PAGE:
Are We Using “The Imprimatur Of A Brand Name As A Shortcut For Hiring Decisions?”

There’s a fantastic post by Joe Patti in the 7/24/17 edition of Butts In The Seats that examines a decision by Harvard University to suspend graduate admissions for their theatre program after multiple years of unacceptable debt-to-earning potential for graduates.

Patti’s article is a riff on a Chicago Tribune article by chief theater critic and arts reporter Chris Jones.

Although both gentlemen work mostly in the theatre world, their thought provoking topic, and it’s host of complications, can be applied to the orchestra field just as easily.

Tribune reporter Chris Jones goes on to suggest that arts training programs should be held to similar standards as trade schools rather than claiming an exception,

“…based on the mostly spurious argument that students are pursuing their creative dreams, know the cruel realities of the profession and thus have some awareness of the financial risks and the inequality of its rewards — some people, obviously, make a whole lot.

In many cases, these students are going into debt to acquire credentials and, yet more importantly, a network to aid them in a profession that, to its detriment, is growing ever-more nepotistic and lazily elitist, especially when it comes to its dominance by a few well-known training programs.”

That last sentence about the industry being partially to blame for using the imprimatur of a brand name as a shortcut for hiring decisions evokes the recent conversations about arts careers only being accessible to people with the means to take on debt and support themselves during unpaid internships.

Adaptistration People 150On the artistic side of this topic, it isn’t difficult to see similarities between what both authors describe in the theater world and the way music conservatories have intersected with orchestras and operas for more than a century.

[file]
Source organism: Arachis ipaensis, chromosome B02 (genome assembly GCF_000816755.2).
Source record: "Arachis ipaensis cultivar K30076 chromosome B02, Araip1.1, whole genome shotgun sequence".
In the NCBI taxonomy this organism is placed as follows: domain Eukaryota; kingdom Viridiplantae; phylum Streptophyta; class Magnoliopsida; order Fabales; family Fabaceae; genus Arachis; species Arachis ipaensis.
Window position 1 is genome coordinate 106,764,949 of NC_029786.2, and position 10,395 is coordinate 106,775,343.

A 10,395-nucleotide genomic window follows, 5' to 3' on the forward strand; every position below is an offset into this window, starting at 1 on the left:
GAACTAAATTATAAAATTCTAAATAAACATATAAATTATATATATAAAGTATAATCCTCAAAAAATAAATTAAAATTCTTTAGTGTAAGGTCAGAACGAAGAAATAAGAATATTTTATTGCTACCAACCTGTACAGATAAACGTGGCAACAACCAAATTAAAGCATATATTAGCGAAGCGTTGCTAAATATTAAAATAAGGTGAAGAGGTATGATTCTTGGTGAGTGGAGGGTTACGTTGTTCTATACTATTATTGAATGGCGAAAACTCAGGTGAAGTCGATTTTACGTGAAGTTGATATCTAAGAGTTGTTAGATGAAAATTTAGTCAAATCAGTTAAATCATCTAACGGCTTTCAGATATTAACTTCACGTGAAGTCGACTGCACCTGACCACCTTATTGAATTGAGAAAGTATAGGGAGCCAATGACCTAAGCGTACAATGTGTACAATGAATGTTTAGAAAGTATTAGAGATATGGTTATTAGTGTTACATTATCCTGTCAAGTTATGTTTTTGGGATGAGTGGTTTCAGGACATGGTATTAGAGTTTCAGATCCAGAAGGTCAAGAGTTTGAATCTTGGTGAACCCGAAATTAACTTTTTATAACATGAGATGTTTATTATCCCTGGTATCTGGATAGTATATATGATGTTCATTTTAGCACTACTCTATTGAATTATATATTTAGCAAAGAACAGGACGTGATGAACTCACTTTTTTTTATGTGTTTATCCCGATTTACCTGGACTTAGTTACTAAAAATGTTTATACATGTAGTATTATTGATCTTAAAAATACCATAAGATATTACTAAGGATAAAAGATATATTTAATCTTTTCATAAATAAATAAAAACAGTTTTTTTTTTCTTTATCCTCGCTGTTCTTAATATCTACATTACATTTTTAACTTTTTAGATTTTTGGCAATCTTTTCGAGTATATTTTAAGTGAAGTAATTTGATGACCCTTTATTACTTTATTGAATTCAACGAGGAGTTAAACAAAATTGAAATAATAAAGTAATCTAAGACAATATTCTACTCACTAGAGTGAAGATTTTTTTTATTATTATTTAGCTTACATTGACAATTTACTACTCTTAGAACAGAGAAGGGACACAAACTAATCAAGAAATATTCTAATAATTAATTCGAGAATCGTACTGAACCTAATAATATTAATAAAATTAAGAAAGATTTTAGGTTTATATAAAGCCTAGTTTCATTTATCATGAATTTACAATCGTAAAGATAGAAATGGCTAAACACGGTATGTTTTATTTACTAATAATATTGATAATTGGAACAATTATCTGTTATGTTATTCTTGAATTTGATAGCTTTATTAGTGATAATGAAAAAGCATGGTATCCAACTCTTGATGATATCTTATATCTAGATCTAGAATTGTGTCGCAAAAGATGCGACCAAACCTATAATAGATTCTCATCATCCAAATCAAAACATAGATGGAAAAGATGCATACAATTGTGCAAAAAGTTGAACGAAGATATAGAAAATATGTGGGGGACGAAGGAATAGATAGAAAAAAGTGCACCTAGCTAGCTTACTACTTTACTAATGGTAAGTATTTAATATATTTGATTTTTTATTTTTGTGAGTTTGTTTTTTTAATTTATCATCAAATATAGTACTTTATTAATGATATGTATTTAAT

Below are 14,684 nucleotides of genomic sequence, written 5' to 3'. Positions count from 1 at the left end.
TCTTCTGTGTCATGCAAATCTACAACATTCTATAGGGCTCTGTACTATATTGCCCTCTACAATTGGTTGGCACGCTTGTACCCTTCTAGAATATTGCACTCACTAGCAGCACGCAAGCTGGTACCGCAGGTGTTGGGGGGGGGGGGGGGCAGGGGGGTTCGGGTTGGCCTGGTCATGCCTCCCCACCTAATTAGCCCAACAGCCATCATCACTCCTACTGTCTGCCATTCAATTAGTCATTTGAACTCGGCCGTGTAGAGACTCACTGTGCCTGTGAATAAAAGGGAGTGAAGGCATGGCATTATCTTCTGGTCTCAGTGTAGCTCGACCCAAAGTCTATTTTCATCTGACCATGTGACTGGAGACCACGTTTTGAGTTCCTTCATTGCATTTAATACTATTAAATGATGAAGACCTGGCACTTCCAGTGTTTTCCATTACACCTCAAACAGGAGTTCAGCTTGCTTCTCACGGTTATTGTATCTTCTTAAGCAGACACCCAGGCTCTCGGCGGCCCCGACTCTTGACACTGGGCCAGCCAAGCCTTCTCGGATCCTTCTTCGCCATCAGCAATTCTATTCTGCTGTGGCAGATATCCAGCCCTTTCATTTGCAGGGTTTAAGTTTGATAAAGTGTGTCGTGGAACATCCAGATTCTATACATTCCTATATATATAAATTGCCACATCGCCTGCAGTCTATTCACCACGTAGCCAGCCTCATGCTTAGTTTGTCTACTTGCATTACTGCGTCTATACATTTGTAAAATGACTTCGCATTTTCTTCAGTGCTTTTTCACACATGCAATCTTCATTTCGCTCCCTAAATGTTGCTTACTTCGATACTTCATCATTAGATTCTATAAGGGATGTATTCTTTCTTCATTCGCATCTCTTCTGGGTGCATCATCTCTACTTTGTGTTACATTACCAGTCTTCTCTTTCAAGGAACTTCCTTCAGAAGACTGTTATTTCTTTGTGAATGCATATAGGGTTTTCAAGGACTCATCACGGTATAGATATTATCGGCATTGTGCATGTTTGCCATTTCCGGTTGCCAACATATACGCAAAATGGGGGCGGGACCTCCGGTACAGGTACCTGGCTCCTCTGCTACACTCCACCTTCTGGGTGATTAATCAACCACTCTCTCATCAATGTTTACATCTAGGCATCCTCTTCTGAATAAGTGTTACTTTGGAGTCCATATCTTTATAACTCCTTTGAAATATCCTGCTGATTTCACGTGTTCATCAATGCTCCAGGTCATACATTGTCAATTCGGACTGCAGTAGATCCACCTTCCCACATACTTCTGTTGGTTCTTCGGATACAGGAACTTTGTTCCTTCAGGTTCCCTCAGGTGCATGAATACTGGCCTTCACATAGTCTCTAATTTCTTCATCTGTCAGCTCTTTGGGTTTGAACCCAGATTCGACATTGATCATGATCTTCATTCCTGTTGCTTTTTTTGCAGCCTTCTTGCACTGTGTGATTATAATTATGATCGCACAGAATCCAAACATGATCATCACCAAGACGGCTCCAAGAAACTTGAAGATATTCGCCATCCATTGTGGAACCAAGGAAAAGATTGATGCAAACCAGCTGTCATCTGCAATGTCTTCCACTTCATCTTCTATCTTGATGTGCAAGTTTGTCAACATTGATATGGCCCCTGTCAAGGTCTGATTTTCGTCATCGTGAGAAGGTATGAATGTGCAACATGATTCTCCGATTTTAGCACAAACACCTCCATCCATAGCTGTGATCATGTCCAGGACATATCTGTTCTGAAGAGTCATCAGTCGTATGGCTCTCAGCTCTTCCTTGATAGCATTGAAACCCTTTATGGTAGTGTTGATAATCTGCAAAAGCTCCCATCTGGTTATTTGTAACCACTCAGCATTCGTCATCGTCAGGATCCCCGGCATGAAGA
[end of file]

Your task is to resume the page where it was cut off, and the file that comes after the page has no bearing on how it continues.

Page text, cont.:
Granted, there’s more than a bit of irony surrounding this topic in the form of very low placement rates for graduates, but even then, those from “well-known training programs” tend to fare better than those who don’t.

But what’s particularly interesting is how much this phenomenon has grown for those seeking positions in administration.

With the cost of arts admin graduate programs leveling out at comparable levels to music conservatory graduate programs, both stakeholders have far more in common than not.

It’s a slippery topic that thumbs its nose at neat and clean talking points. Having said that, I do find myself connecting to the point Patti and Jones make in their respective articles.

I’m curious to know what you think, take a moment to read both articles and weigh-in with your thoughts.

About Drew McManus

"I hear that every time you show up to work with an orchestra, people get fired." Those were the first words out of an executive's mouth after her board chair introduced us. That executive is now a dear colleague and friend but the day that consulting contract began with her orchestra, she was convinced I was a hatchet-man brought in by the board to clean house.

I understand where the trepidation comes from as a great deal of my consulting and technology provider work for arts organizations involves due diligence, separating fact from fiction, interpreting spin, as well as performance review and oversight. So yes, sometimes that work results in one or two individuals "aggressively embracing career change" but far more often than not, it reinforces and clarifies exactly what works and why.

In short, it doesn't matter if you know where all the bodies are buried if you can't keep your own clients out of the ground, and I'm fortunate enough to say that for more than 15 years, I've done exactly that for groups of all budget size from Qatar to Kathmandu.

For fun, I write a daily blog about the orchestra business, provide a platform for arts insiders to speak their mind, keep track of what people in this business get paid, help write a satirical cartoon about orchestra life, hack the arts, and love a good coffee drink.

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